ZMAC Mouse

My friend Zac wrote this script to use dynamic keyboard layers on my MMO mouse. It's completely configurable so if you wanted to you could use it on a standard Numpad. I have been the project manager of this project. The team consists on Zac, Michael, Cody, and I, hence ZMAC. Zac and Cody are computer engineers while Michael and I are civil engineers. Zac and Cody focus a lot on the coding and software part, and now starting to work on a hardware for a future prototype. Michael and I take care of the marketing portion and now working to get a patent. Additionally, as project manager, I always keep the team in check and make sure things run smoothly.


Hotkey setter GUI

Using the script is complicated to explain but simple in practice. The idea behind the script is a dynamic keyboard layer based on the active application. This can be broken down into two parts.

The first is the idea of a keyboard layer. "Layer refers to a set of additional key bindings achieved by holding down a modifier key on the keyboard." (deskthority). The most basic example of this is the shift key. Normally all the letters are mapped to their lowercase variants, but when the shift key is held the "uppercase layer" is activated and KEYS BECOME MAPPED TO UPPERCASE LETTERS. The mouse script works the same way, when the toggle key is held the keys to toggle (as specified in config) get mapped to a dynamic layer.


This layer is dynamic because it changes based on the active application. If you're using Chrome "6" might be mapped to change tabs on this layer. If you're using VSCode instead "6" might be mapped to the hotkey for selecting the current line. This is completely customizable using the configuration utility. In the example above you can see 6 mapped to camera controls in CAD then mapped to change tabs in firefox.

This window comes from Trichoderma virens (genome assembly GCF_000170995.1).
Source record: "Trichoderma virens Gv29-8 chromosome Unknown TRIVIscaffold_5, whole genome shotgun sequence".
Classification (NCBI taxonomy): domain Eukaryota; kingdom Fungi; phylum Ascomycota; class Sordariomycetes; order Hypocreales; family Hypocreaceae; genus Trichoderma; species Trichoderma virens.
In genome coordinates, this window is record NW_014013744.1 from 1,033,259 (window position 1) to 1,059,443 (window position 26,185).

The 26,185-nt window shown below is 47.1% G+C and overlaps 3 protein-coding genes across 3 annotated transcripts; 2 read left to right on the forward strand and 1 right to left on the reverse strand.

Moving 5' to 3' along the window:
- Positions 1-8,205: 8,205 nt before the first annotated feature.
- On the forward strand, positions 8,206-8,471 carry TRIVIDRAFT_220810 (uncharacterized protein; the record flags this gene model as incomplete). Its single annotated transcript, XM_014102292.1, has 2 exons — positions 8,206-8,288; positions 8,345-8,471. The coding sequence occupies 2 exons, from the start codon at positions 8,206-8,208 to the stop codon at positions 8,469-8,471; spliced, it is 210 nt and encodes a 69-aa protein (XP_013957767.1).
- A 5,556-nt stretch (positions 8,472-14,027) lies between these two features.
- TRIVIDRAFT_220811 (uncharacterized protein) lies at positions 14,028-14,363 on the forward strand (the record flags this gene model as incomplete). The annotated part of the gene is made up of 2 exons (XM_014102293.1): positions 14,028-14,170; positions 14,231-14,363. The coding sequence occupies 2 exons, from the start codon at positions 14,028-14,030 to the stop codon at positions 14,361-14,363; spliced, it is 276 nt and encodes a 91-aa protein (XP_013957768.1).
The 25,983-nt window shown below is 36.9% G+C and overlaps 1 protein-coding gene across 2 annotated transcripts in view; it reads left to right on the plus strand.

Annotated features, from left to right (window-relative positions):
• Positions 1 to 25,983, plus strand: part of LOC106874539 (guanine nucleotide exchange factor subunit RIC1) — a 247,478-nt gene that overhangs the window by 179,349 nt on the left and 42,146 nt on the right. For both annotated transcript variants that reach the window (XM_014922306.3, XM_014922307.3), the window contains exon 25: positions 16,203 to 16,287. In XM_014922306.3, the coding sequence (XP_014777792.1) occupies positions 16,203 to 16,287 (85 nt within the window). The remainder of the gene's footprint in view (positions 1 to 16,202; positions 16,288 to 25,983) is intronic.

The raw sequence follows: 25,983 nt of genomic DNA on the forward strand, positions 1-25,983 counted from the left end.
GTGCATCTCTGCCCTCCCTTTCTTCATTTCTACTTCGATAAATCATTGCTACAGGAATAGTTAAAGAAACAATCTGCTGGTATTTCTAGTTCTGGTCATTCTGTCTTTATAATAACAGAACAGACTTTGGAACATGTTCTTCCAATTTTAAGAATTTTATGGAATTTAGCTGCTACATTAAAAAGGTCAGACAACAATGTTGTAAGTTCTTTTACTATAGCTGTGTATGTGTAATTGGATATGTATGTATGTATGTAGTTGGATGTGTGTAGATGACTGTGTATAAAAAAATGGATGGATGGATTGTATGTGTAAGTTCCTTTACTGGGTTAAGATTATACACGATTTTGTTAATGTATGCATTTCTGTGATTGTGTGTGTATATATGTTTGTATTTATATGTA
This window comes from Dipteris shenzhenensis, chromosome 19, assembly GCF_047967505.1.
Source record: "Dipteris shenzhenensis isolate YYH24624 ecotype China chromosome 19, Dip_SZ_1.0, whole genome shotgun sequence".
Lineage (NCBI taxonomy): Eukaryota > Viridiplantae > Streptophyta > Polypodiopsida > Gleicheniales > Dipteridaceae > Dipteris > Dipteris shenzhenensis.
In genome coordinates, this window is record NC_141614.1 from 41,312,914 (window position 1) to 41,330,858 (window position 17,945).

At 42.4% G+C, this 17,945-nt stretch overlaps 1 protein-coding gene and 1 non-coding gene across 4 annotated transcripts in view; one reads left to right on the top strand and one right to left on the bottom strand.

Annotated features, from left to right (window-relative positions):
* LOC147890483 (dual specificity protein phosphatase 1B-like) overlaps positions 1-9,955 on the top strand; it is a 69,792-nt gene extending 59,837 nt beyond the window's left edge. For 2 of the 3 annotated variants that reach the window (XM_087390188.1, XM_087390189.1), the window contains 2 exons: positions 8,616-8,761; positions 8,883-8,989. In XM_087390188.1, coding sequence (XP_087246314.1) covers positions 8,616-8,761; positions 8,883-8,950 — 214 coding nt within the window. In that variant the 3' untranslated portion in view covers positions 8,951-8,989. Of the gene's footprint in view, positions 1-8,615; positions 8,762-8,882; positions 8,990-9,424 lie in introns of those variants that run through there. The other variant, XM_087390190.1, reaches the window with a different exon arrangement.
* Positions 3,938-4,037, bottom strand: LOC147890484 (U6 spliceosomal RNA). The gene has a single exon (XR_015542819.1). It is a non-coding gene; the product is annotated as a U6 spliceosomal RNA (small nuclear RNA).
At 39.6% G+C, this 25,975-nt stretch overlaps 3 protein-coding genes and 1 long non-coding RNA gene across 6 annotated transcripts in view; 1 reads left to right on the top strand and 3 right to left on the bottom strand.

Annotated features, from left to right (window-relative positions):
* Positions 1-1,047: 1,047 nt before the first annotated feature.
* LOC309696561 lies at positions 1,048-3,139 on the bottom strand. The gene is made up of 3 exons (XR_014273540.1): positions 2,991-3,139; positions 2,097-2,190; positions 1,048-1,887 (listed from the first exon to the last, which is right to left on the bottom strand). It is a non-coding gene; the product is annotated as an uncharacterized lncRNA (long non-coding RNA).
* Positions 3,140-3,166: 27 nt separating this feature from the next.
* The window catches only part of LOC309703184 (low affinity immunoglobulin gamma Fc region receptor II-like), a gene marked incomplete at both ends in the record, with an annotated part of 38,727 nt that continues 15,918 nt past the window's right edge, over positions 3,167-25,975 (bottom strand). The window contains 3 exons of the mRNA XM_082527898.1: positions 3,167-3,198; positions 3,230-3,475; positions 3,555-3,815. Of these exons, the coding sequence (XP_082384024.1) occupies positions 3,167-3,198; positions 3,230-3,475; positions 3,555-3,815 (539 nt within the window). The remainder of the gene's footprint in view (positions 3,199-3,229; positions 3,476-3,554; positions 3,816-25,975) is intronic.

Hotkey setter GUI

The configuration of the script is handled in a septate script called "Hotkey Setter.exe". This script has a GUI that allows a user to set up custom hotkeys for applications of their choice.

The window Title box is what allows the user to specify the application they want the background layer to be used on. The file name option allows users to specify the name of the file that this configuration should be saved in. Each number corresponds to a physical button on the input device in my case a mouse. The top box specifies the action to take when a key is pressed down, while the bottom box specifies the action to take when the key is released.

The config checkbox in the top left lets the user specify what keys to toggle on. The toggle key can be specified here in a box labeled toggle key. In this mode the top box lets you specify the key to toggle on and the bottom box defines what that key is mapped to by default. This allows the script to be versatile and work with any buttons the user wants.

Download from github

A lot of this post is taken from, make sure to check his website for more!